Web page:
ASX falls for third-straight day as miners, energy firms weigh

By Millie Muroi

The Australian sharemarket slid for the third consecutive day on Friday as energy companies and miners weighed the index following a weaker finish on Wall Street overnight.

The S&P/ASX 200 was down 18.2 points, or 0.3 per cent, to 7152.8 at about 10.35am AEST despite healthcare and utilities firms trading in the green.

Tech stocks have weighed on Wall Street.
Tech stocks have weighed on Wall Street.Credit: AP

Healthcare giant CSL (up 0.7 per cent) bolstered the broader healthcare sector (up 0.3 per cent) alongside Ramsay Healthcare (up 0.2 per cent).

Utilities (up 0.3 per cent) were also stronger as Origin (up 0.5 per cent), Meridian (up 0.8 per cent) and Mercury NZ (up 1.4 per cent) all advanced.

Shares in Treasury Wine Estates increased 2.1 per cent after Prime Minister Anthony Albanese confirmed he would visit China later in the year in the hope that he can convince Beijing to drop all restrictions on Australian imports. He will be the first Australian prime minister to visit the country in seven years.

Meanwhile, energy companies (down 0.8 per cent) continued to weigh the index as Brent crude oil prices dipped 0.8 per cent overnight. Woodside lost 1.1 per cent and coal miners Whitehaven and Yancoal dropped 2.1 per cent and 1.6 per cent each in the aftermath of the NSW government’s announcement that coal royalties would rise by 2.6 per cent from July 2024.

Miners (down 0.6 per cent) were also weaker with Mineral Resources (down 3.5 per cent) and Lynas Rare Earths (down 2.2 per cent) among the biggest large-cap decliners.

Iron ore heavyweights Rio Tinto (down 1.7 per cent) and Fortescue (down 1.6 per cent) dragged down the local bourse after the iron ore price slid 2.1 per cent overnight.


Elsewhere, Wall Street slipped in mixed trading as the threat of high interest rates continues to dog Big Tech stocks.

The S&P 500 fell 0.3 per cent, the Nasdaq composite was hit particularly hard by the drop for tech stocks, and it sank 0.9 per cent. The Dow Jones held up better than the rest of the market because it has less of an emphasis on tech, and it rose 0.2 per cent.

Stocks felt pressure from the bond market, where yields rose earlier in the week after a report showed stronger growth for US services industries last month than economists expected. Yields remained high after a report on Thursday said fewer US workers applied for unemployment benefits last week than expected.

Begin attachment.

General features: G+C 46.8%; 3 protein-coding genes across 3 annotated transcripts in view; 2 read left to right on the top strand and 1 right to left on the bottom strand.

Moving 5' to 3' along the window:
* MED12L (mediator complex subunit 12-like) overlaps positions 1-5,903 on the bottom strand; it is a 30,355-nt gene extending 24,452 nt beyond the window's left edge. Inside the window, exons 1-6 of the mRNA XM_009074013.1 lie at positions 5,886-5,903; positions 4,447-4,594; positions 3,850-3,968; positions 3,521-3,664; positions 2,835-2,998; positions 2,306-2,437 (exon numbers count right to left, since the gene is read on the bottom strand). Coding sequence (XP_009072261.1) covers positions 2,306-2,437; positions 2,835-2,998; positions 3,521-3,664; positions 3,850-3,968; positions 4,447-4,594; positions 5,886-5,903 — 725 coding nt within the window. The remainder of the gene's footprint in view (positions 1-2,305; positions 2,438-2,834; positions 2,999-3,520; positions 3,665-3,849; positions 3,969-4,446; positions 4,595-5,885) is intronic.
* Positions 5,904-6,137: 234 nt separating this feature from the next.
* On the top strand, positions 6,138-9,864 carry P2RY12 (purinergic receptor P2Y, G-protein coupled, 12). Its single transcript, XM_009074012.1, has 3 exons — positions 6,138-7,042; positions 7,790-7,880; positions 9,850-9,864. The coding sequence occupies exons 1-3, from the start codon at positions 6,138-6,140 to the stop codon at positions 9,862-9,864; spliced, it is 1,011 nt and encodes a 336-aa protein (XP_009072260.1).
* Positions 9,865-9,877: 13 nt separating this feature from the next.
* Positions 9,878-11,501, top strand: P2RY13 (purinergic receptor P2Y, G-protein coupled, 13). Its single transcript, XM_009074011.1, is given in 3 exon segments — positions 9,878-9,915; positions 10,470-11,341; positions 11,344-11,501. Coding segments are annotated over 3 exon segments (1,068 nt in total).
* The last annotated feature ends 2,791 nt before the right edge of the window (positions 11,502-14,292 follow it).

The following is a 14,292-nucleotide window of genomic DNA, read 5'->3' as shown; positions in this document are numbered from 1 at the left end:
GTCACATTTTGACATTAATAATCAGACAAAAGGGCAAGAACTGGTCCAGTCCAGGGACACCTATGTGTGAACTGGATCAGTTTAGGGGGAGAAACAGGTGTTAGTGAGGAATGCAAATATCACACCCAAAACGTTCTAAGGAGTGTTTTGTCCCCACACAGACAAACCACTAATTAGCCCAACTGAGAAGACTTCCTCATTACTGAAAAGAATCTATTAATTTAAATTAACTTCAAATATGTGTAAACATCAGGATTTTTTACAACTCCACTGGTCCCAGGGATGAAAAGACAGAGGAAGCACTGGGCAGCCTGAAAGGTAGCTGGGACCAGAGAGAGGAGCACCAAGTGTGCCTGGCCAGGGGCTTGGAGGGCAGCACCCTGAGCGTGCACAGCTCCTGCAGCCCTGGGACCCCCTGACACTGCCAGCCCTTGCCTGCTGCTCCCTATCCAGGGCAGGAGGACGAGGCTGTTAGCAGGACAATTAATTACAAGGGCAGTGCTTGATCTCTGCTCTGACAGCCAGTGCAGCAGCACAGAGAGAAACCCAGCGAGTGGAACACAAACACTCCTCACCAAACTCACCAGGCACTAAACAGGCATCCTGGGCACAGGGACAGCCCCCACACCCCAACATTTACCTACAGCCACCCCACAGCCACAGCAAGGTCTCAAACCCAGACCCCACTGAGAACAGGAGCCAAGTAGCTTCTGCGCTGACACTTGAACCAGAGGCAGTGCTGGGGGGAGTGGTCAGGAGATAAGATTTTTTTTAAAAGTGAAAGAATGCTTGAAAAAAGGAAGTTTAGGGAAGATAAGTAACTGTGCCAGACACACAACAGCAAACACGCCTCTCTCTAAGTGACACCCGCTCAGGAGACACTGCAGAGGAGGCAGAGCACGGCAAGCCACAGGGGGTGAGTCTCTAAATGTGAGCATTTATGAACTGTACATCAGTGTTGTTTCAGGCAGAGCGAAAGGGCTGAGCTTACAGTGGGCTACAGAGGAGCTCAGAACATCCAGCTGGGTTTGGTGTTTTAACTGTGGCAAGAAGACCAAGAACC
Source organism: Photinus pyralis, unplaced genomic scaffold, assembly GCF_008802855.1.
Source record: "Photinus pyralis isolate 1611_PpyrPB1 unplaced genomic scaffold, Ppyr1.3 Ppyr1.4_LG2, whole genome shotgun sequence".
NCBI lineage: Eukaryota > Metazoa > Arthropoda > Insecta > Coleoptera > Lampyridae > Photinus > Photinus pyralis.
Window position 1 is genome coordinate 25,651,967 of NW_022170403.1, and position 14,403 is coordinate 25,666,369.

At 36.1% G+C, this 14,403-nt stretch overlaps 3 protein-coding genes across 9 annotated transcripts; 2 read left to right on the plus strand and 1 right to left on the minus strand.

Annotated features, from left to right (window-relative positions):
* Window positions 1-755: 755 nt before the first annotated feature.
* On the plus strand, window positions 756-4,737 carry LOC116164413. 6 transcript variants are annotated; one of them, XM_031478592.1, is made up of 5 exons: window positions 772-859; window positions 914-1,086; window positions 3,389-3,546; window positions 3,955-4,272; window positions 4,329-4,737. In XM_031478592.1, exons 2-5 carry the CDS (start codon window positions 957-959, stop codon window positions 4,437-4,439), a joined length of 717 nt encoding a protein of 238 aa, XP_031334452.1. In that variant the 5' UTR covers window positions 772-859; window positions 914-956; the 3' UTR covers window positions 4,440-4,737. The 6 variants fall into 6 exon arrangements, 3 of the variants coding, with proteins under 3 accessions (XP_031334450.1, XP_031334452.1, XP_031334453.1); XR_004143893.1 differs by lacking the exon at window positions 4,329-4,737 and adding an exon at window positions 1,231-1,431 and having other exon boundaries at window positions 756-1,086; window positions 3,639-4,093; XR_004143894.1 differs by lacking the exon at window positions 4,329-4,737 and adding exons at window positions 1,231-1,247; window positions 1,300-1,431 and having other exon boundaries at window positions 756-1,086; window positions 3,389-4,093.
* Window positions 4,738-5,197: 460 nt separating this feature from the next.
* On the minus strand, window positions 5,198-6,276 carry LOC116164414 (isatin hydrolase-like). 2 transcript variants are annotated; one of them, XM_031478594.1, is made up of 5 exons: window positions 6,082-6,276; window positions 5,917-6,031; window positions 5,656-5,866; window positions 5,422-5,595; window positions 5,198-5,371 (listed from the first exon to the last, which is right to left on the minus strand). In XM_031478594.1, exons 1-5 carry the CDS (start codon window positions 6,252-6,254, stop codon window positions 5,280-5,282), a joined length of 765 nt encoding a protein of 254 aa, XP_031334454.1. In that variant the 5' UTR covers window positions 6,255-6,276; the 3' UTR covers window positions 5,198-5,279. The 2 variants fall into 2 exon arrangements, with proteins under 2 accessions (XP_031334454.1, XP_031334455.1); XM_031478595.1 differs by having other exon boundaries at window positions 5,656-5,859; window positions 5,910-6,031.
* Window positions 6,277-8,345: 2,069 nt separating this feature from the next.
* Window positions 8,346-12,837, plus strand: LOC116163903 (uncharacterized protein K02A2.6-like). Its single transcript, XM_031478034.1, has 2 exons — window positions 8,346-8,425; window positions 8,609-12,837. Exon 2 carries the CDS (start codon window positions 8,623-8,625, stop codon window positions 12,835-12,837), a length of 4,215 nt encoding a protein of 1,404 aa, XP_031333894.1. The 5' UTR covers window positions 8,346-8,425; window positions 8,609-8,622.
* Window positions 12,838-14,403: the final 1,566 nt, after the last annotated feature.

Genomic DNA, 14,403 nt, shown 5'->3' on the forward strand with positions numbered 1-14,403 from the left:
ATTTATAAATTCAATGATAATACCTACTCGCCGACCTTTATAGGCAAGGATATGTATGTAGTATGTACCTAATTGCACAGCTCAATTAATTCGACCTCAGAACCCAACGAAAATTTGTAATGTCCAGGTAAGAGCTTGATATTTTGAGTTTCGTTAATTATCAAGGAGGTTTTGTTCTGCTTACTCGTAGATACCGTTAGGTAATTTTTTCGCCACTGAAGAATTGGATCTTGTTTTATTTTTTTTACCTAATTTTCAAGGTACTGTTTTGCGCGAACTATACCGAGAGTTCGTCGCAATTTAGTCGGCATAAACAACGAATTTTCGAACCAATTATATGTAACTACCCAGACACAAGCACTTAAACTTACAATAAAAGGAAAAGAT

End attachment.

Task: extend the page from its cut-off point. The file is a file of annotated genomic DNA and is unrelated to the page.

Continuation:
While such reports are encouraging for the economy, indicating a long-predicted recession is not near, they could also keep conditions humming strongly enough to push upward on inflation.

Apple is the dominant force on Wall Street because it’s the most valuable stock, and it fell 2.9 per cent to follow up on its 3.6 per cent drop a day before.

Nvidia sank 1.7 per cent to bring its loss for the week so far to 4.7 per cent. It and a cohort of other stocks in the artificial-intelligence industry have soared this year on expectations that AI could mean explosive future growth in profits.

The yield on the 10-year Treasury, which is the centrepiece of the bond market and helps set rates for mortgages and other important loans, fell to 4.24 per cent from 4.30 per cent late Wednesday.

In stock markets abroad, indexes fell in China following the latest set of discouraging data on the world’s second-largest economy. Hong Kong’s Hang Seng dropped 1.3 per cent, and stocks in Shanghai fell 1.1 per cent after a report said China’s exports fell from year-ago levels for the fourth straight month.

Its economic recovery has fallen well short of expectations after it removed anti-COVID restrictions. That has removed a big engine of growth for the global economy, but it’s also helped to take some pressure off inflation worldwide.

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